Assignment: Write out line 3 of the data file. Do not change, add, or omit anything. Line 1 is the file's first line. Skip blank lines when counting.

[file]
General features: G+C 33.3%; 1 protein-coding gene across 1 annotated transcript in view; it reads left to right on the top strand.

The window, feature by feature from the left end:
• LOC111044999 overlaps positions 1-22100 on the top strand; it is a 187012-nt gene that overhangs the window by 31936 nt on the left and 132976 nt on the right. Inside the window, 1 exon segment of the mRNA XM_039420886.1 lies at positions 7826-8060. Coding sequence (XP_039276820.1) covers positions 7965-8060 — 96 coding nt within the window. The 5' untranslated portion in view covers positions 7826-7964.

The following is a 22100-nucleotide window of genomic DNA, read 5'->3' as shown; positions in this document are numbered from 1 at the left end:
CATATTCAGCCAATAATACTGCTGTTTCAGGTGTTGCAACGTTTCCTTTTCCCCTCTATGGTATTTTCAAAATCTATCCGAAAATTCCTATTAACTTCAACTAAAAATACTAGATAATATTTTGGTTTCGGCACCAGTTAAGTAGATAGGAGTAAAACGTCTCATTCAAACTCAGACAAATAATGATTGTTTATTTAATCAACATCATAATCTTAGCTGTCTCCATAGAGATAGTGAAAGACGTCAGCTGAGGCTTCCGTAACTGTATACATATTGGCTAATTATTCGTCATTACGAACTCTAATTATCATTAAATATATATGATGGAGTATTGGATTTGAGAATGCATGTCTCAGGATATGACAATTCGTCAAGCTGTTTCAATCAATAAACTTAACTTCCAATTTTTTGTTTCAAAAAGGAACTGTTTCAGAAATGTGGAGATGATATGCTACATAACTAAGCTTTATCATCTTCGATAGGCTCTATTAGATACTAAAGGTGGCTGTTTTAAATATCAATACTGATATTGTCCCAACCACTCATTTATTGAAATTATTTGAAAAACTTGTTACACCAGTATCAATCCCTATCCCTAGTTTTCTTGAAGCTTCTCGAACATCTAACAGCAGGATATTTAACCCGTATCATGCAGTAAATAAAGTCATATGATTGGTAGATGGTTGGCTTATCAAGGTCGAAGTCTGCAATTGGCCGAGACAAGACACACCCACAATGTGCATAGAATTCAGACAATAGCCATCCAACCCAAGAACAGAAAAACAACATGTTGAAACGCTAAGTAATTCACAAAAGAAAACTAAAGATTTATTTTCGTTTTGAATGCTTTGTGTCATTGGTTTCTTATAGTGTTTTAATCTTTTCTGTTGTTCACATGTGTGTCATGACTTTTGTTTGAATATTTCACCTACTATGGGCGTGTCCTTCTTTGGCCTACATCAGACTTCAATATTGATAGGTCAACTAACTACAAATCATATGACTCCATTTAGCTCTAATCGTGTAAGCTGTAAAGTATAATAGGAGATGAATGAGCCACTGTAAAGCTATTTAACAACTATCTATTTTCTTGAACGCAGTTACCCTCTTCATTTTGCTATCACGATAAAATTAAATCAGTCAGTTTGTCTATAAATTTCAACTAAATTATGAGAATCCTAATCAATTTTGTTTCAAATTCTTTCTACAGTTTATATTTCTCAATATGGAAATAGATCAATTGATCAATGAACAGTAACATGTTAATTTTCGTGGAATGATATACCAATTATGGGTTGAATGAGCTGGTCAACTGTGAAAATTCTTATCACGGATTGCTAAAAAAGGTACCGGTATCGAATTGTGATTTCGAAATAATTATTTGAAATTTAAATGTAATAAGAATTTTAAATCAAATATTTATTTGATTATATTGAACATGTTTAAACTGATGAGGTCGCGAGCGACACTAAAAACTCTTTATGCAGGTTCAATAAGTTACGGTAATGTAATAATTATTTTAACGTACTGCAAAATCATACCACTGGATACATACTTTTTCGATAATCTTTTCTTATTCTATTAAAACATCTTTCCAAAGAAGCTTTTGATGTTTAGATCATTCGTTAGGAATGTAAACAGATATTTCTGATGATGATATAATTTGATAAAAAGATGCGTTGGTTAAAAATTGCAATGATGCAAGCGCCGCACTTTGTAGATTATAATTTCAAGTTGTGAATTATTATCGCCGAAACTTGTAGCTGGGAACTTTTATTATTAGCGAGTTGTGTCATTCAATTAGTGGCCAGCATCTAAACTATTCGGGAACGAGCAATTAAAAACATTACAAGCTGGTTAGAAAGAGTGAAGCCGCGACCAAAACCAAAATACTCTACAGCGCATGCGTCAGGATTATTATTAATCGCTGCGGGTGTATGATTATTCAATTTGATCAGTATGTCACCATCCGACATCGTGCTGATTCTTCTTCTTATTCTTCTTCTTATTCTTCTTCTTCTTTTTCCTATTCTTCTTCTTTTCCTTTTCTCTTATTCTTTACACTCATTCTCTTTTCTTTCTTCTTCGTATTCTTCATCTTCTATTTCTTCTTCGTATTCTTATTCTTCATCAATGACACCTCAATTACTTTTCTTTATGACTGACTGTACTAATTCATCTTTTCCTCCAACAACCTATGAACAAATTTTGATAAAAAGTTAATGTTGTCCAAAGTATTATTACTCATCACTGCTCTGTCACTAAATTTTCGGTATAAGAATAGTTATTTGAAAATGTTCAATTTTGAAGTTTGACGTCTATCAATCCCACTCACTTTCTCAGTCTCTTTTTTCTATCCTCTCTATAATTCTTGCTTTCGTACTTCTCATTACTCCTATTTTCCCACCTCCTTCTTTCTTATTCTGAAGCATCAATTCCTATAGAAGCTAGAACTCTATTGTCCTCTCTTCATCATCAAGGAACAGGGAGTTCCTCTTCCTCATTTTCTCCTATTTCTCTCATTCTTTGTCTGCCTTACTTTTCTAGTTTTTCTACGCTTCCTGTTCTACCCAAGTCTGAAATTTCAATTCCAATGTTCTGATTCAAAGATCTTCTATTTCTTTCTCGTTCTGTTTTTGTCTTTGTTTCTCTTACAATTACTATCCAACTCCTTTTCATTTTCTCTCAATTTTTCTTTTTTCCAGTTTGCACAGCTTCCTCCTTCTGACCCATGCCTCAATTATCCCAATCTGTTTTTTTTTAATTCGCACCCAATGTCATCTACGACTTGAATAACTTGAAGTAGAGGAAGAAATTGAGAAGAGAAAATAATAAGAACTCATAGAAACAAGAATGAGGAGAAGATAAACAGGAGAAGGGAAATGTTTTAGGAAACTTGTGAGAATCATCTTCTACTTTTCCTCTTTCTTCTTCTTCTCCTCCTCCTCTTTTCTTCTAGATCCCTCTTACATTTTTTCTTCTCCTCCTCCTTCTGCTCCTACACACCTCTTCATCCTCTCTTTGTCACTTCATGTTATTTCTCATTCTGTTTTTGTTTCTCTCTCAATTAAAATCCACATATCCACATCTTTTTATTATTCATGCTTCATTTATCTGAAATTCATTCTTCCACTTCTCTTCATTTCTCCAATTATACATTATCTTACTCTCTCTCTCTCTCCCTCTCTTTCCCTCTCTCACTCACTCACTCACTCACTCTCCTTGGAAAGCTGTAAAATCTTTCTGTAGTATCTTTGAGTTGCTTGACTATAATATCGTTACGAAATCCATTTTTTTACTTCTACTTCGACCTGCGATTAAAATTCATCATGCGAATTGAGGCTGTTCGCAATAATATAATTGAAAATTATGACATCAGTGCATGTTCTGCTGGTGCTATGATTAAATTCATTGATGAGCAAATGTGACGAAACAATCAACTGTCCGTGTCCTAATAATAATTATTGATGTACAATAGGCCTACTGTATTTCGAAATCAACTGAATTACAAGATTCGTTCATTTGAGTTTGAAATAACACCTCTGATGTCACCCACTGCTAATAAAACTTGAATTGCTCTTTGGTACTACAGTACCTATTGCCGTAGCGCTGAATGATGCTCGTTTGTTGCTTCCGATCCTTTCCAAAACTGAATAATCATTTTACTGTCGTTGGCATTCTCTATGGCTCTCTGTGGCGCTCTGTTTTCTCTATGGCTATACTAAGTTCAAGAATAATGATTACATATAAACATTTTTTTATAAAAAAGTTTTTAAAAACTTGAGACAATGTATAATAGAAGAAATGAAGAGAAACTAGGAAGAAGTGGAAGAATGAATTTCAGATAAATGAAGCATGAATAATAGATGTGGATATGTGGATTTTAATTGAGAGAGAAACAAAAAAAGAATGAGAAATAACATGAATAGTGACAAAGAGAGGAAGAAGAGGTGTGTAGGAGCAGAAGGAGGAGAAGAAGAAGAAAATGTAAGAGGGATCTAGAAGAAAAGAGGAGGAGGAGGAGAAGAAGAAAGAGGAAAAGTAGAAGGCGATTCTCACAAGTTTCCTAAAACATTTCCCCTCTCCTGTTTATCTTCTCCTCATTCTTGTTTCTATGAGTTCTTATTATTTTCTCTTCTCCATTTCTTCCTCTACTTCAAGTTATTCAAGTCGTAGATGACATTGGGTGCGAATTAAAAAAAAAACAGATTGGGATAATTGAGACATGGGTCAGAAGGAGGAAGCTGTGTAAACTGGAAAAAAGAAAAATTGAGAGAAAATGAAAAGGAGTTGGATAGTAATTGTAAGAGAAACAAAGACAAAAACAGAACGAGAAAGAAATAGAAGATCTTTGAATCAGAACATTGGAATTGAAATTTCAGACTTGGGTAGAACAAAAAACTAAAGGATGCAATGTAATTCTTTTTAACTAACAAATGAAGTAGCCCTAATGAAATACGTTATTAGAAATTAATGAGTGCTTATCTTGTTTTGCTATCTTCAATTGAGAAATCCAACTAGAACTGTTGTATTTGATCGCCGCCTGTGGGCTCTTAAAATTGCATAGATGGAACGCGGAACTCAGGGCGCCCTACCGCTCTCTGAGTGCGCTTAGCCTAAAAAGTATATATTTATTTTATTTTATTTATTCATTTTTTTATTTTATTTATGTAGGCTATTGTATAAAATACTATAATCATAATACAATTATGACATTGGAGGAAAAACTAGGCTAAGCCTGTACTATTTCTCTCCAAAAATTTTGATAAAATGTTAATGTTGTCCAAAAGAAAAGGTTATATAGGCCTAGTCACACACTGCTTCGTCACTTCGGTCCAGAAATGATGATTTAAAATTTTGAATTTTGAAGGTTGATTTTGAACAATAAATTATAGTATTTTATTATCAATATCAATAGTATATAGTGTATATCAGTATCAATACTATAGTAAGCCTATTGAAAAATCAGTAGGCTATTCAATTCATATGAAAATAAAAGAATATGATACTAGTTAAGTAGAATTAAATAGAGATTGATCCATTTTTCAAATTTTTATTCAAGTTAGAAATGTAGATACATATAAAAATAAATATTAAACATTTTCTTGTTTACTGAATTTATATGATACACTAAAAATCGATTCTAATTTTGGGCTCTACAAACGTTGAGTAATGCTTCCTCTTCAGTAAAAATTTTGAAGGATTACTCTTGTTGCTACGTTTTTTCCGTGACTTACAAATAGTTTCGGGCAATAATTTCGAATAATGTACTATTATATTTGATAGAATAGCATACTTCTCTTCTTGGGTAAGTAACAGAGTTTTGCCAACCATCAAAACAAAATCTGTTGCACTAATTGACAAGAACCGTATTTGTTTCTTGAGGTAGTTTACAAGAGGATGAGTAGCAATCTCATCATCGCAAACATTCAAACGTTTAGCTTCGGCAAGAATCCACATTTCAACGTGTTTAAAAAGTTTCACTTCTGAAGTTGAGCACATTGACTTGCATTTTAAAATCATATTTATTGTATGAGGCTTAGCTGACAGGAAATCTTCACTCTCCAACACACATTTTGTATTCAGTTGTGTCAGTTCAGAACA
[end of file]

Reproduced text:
• LOC111044999 overlaps positions 1-22100 on the top strand; it is a 187012-nt gene that overhangs the window by 31936 nt on the left and 132976 nt on the right. Inside the window, 1 exon segment of the mRNA XM_039420886.1 lies at positions 7826-8060. Coding sequence (XP_039276820.1) covers positions 7965-8060 — 96 coding nt within the window. The 5' untranslated portion in view covers positions 7826-7964.